NAACP banquet speaker encourages crowd to move forward without fear

Published 12:00 am Saturday, December 17, 2016

By Amanda Raymond and Elizabeth Cook

SALISBURY – As long as we all move forward without fear, everything will be OK, said Carolyn McDougal, the guest speaker at the 21st annual Freedom Fund Banquet.

With a new theme of “Forward Together Not One Step Back,” the Salisbury-Rowan branch of the NAACP hosted the banquet at the Salisbury Civic Center on Friday evening.

The incoming president of the local chapter, Gemale Black, was also introduced.

Carolyn McDougal, the second vice president of the North Carolina NAACP and president of the Harnett County NAACP, spoke about continuing the fight without being afraid of the future.

McDougal has served on the Dunn, NC, city council for six years and also serves on the Community Development Board.

She has assisted in numerous murder cases, racial profiling cases and instances where new business owners were being economically blocked.

She has won numerous awards, including the NAACP Humanitarian Award, the Freedom Torch Award and the Political Trail Blazer & Organizer Award.

During her speech, McDougal said she and her fellow NAACP members and supporters will have to be vigilant of what is going on in the state legislature.

She repeatedly told the crowd that if they had God on their side, they had nothing to worry about.

“Is God the creator?” she asked the crowd. “If God’s the creator, what do we fear? Who do we fear?”

McDougal said the road may not always be easy. She gave the personal example of losing her husband Deacon Leslie McDougal.

“I thought that I was going to lose my mind when I lost my husband,” she said. “But then I had to stop and get myself together.”

She encouraged the crowd to get more involved with the NAACP and continue to keep politicians accountable, tying back to comments from attorney Jehan Davis at the outset of the evening about recent gun violence.

Davis said the community has had 16 killings in the short time she has lived in Salisbury, yet only recently have officials been spurred to action.

“It saddens me that it took the death of a young girl,” she said, referring to the drive-by shooting of 7-year-old A’yanna Allen as she slept in her bed recently.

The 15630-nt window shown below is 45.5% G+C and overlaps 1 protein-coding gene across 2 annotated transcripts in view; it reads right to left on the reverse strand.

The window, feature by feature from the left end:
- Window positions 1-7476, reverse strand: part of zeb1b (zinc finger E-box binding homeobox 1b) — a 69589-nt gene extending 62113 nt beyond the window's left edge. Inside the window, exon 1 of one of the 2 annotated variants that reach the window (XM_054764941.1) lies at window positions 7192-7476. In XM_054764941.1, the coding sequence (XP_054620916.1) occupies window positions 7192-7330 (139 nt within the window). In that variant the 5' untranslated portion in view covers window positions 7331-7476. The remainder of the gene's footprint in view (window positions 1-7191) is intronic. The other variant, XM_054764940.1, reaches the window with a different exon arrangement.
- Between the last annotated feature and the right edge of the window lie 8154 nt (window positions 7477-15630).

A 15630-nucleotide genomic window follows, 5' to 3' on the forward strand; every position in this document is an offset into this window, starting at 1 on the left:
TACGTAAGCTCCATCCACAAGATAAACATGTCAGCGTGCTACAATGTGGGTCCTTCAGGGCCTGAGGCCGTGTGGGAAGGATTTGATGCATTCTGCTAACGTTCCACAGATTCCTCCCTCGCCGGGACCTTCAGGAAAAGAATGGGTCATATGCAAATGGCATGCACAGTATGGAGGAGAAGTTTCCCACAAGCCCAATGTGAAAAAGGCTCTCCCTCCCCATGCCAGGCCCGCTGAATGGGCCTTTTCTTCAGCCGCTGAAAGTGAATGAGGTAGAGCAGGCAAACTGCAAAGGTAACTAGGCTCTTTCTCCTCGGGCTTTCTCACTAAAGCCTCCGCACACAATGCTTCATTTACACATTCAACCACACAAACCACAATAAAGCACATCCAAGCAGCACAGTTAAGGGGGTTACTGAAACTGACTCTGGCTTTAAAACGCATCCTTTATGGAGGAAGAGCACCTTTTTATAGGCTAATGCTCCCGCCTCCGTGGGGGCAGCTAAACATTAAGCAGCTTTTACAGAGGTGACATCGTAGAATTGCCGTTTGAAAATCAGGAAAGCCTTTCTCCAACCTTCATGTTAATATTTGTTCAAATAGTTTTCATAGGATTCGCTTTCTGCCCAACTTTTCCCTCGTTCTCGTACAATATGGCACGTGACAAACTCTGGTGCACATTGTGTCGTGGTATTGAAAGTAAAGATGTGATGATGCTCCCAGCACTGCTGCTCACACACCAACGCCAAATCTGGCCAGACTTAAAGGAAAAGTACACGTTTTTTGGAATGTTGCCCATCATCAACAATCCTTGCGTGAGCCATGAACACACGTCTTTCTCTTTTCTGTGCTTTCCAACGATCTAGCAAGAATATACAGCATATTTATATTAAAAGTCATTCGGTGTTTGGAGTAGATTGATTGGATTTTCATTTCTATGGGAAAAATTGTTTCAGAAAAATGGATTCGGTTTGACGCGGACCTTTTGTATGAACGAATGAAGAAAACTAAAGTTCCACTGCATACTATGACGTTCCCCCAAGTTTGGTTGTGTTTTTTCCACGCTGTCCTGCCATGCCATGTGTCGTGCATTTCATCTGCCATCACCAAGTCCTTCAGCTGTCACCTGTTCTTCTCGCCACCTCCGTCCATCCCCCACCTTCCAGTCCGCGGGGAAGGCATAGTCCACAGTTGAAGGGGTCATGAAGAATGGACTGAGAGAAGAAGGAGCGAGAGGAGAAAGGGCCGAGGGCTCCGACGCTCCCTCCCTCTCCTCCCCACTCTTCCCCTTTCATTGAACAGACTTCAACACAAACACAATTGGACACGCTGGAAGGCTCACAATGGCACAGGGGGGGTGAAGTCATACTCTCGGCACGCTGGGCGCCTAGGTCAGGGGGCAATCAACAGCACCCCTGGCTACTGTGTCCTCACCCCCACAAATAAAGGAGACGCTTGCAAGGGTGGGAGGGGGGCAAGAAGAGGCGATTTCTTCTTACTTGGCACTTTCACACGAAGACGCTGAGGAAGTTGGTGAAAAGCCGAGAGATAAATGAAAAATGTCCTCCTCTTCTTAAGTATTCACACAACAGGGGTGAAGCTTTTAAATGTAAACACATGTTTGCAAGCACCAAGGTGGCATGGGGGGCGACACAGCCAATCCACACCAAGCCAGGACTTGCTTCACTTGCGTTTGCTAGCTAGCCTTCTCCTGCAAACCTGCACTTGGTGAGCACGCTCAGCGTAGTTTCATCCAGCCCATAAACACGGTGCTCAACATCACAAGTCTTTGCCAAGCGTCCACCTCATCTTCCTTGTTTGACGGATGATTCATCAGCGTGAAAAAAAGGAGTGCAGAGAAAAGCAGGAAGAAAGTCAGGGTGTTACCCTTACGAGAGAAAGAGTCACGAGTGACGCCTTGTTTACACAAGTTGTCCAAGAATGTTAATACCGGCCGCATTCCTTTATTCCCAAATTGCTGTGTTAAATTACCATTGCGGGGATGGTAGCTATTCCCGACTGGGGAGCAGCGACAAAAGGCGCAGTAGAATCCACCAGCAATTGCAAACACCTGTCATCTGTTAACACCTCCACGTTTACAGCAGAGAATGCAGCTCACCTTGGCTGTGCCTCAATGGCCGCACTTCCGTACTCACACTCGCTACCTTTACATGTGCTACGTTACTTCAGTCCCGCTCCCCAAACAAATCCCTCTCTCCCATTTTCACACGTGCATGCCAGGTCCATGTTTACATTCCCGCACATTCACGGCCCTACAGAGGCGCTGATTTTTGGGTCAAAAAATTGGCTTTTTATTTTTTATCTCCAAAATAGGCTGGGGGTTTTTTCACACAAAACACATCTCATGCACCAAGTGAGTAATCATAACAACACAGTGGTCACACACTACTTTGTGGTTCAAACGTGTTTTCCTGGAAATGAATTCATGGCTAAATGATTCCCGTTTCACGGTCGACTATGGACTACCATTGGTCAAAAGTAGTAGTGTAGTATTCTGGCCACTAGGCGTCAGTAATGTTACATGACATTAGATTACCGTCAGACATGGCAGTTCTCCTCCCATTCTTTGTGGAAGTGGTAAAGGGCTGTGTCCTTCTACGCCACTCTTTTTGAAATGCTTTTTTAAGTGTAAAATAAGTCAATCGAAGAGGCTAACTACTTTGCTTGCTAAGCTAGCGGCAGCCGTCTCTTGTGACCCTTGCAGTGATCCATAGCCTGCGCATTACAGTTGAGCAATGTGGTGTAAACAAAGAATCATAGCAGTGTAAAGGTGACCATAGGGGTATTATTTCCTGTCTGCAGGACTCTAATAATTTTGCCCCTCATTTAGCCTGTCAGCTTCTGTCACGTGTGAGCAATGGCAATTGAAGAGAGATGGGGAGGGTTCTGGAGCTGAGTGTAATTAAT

“As a community, we have to do better,” she said.

It will take more than words to solve the city’s gang problem, she said, and she called for more funding for anti-crime efforts.

“We stand in unity with our local law enforcement,” Davis said. “We do not want an adversarial relationship.”

At the same time, she said, authorities need to be held accountable.

And she called for residents to help solve the recent string of crimes.

“If you hear something, speak up. It’s not a family thing; it’s a community thing,” Davis said.

In a call to action, local activist Al Heggins asked for a show of hands in response to questions about the existence of racism and whether it can be dismantled. When she asked if the community was doing enough to combat racism, the answer was a near-unanimous “no.”

Salisbury is at a critical crossroads, Heggins said. Positive actions have included peace circles, a love march, the work of the Night Crawlers. Some say these efforts are too easy, fake or a Band-aid.

“Forget about love,” Heggins said she’s been told.

But the absence of love has led to bad things, she said, such as recent killings, no-knock warrants and the injection of partisan politics into education issues. “We’ve got to have love,” Heggins said.

The Rev. Timothy Bates praised the work of outgoing president Scott Teamer. Bates said advocates of change have to use their gifts and be redemptively disruptive.

“All of us have been called for such a time as this,” Bates said.

Later in the evening, Teamer presented awards to Bates, Yolanda Woods and Jimmy Jenkins, president of Livingstone College, and wife Faleece.

Teamer also thanked numerous individuals for their support and contributions to the NAACP cause. He said if the new president has as much support as he did, he knows he will do fine.

“I told him, ‘All you gotta do is pray and have passion in your heart and you’ll be all right,’” he said.

After the banquet, Black said there was a lot of work to be done in the community, but he is up for the challenge.

He said he found a good mentor in Teamer and the chapter has a strong executive committee.

Black hopes to work with the mayor, city manager and police chief to get to the root of the city’s problems and start developing solutions.

Teamer said it was important for leaders to pass the mantle over to the next generation to continue the work.

He said he will still be involved with the chapter, but he is ready to start a new chapter in his life.

“I’ll always be a loyal supporter of the NAACP,” Teamer said.

Contact reporter Amanda Raymond at 704-797-4222.